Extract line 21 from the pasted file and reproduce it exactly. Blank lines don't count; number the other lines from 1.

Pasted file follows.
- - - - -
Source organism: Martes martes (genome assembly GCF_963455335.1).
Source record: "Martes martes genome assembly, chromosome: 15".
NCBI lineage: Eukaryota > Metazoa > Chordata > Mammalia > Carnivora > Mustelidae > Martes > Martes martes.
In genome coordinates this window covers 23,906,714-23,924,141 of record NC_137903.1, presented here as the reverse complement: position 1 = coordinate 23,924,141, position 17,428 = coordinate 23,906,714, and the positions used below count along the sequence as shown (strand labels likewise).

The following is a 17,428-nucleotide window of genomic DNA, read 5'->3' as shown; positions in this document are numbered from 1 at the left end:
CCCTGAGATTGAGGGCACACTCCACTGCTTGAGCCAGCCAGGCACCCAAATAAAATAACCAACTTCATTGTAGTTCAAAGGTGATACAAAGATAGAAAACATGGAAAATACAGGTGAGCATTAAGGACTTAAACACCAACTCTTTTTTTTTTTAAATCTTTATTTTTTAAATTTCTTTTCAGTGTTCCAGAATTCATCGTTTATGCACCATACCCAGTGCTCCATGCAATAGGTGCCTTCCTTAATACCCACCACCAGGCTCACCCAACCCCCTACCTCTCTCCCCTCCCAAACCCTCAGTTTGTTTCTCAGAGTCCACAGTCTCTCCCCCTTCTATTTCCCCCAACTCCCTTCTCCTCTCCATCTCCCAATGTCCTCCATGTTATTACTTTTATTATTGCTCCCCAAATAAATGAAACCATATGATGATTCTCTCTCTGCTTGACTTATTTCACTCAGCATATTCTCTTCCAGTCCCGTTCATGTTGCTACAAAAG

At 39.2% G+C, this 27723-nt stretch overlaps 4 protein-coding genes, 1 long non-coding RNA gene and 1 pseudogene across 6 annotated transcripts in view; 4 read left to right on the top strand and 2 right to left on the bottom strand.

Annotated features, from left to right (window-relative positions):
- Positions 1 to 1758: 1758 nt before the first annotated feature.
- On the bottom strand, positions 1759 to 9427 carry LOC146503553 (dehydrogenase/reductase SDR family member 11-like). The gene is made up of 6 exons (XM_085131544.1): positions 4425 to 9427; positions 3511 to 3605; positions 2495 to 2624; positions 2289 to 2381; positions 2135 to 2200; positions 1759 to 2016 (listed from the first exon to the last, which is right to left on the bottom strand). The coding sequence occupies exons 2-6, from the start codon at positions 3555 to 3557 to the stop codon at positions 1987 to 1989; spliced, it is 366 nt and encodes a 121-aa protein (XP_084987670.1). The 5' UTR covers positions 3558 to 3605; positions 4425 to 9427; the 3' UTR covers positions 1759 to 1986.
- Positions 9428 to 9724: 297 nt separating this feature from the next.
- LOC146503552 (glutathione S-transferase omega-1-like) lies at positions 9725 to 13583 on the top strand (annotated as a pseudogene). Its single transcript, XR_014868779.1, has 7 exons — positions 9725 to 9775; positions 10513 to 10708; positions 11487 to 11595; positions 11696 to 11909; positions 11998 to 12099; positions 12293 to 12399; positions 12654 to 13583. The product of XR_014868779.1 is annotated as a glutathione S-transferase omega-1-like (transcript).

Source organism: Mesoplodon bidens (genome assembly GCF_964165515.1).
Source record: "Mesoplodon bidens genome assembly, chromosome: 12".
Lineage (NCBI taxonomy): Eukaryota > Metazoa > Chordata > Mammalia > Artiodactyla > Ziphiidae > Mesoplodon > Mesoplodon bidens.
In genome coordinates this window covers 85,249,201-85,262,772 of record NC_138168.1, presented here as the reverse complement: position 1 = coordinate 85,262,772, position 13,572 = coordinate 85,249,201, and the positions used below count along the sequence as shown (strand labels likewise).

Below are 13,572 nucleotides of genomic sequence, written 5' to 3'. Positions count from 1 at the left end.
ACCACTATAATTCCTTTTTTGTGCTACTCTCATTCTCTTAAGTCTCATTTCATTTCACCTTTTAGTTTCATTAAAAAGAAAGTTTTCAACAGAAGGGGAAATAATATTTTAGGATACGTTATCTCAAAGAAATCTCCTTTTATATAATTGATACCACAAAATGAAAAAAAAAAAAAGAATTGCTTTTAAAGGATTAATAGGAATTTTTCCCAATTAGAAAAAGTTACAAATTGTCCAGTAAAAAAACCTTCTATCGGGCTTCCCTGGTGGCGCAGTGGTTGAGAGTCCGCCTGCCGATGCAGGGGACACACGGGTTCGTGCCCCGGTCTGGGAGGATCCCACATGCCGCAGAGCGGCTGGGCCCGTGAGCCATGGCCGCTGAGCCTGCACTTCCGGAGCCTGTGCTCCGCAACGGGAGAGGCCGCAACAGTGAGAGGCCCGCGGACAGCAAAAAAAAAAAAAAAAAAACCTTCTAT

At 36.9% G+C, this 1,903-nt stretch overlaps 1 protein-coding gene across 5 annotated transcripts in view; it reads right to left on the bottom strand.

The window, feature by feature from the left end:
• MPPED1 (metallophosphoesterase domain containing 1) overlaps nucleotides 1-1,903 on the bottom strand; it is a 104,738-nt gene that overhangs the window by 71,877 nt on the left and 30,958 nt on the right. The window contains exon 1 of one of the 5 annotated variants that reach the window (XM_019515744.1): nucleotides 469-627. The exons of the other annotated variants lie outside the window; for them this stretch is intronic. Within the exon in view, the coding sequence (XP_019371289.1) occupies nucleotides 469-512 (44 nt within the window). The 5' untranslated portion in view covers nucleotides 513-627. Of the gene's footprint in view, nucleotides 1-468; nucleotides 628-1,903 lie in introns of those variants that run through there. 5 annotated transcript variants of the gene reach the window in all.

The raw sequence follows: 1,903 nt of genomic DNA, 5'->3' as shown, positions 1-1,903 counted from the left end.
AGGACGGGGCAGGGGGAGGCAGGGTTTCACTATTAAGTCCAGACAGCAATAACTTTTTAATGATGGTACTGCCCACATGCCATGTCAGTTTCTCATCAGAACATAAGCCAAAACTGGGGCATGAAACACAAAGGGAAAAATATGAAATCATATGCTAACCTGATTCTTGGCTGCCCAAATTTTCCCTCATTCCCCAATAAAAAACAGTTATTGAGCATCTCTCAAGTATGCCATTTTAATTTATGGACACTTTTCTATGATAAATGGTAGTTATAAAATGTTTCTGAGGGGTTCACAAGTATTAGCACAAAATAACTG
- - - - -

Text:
• MPPED1 (metallophosphoesterase domain containing 1) overlaps nucleotides 1-1,903 on the bottom strand; it is a 104,738-nt gene that overhangs the window by 71,877 nt on the left and 30,958 nt on the right. The window contains exon 1 of one of the 5 annotated variants that reach the window (XM_019515744.1): nucleotides 469-627. The exons of the other annotated variants lie outside the window; for them this stretch is intronic. Within the exon in view, the coding sequence (XP_019371289.1) occupies nucleotides 469-512 (44 nt within the window). The 5' untranslated portion in view covers nucleotides 513-627. Of the gene's footprint in view, nucleotides 1-468; nucleotides 628-1,903 lie in introns of those variants that run through there. 5 annotated transcript variants of the gene reach the window in all.